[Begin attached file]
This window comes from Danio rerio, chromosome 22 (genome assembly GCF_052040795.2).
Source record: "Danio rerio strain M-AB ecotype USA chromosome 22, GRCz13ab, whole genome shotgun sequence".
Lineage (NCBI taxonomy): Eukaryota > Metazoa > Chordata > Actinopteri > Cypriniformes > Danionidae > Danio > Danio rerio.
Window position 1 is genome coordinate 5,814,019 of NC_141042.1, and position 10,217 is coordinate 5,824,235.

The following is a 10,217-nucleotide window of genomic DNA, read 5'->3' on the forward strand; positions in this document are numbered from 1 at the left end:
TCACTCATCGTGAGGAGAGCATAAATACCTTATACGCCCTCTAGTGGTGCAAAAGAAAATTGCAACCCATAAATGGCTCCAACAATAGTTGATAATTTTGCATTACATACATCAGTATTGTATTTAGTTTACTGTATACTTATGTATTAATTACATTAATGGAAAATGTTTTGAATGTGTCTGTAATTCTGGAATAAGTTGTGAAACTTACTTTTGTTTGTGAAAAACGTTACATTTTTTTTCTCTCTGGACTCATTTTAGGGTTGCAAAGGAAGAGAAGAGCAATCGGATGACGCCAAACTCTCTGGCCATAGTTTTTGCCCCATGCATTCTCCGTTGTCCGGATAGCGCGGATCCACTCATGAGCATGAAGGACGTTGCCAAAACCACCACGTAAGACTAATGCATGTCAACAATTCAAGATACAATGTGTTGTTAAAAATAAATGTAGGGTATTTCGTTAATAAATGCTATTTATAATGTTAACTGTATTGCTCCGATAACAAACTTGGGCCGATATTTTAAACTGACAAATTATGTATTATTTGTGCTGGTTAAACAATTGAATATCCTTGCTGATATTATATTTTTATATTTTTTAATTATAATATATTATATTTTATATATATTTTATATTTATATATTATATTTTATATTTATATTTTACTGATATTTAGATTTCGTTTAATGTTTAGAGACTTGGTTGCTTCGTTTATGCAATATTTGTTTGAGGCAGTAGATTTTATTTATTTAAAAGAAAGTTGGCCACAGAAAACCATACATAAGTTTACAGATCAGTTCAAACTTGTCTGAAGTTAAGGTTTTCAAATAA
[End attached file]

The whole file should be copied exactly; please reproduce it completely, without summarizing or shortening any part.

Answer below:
This window comes from Danio rerio, chromosome 22 (genome assembly GCF_052040795.2).
Source record: "Danio rerio strain M-AB ecotype USA chromosome 22, GRCz13ab, whole genome shotgun sequence".
Lineage (NCBI taxonomy): Eukaryota > Metazoa > Chordata > Actinopteri > Cypriniformes > Danionidae > Danio > Danio rerio.
Window position 1 is genome coordinate 5,814,019 of NC_141042.1, and position 10,217 is coordinate 5,824,235.

The following is a 10,217-nucleotide window of genomic DNA, read 5'->3' on the forward strand; positions in this document are numbered from 1 at the left end:
TCACTCATCGTGAGGAGAGCATAAATACCTTATACGCCCTCTAGTGGTGCAAAAGAAAATTGCAACCCATAAATGGCTCCAACAATAGTTGATAATTTTGCATTACATACATCAGTATTGTATTTAGTTTACTGTATACTTATGTATTAATTACATTAATGGAAAATGTTTTGAATGTGTCTGTAATTCTGGAATAAGTTGTGAAACTTACTTTTGTTTGTGAAAAACGTTACATTTTTTTTCTCTCTGGACTCATTTTAGGGTTGCAAAGGAAGAGAAGAGCAATCGGATGACGCCAAACTCTCTGGCCATAGTTTTTGCCCCATGCATTCTCCGTTGTCCGGATAGCGCGGATCCACTCATGAGCATGAAGGACGTTGCCAAAACCACCACGTAAGACTAATGCATGTCAACAATTCAAGATACAATGTGTTGTTAAAAATAAATGTAGGGTATTTCGTTAATAAATGCTATTTATAATGTTAACTGTATTGCTCCGATAACAAACTTGGGCCGATATTTTAAACTGACAAATTATGTATTATTTGTGCTGGTTAAACAATTGAATATCCTTGCTGATATTATATTTTTATATTTTTTAATTATAATATATTATATTTTATATATATTTTATATTTATATATTATATTTTATATTTATATTTTACTGATATTTAGATTTCGTTTAATGTTTAGAGACTTGGTTGCTTCGTTTATGCAATATTTGTTTGAGGCAGTAGATTTTATTTATTTAAAAGAAAGTTGGCCACAGAAAACCATACATAAGTTTACAGATCAGTTCAAACTTGTCTGAAGTTAAGGTTTTCAAATAA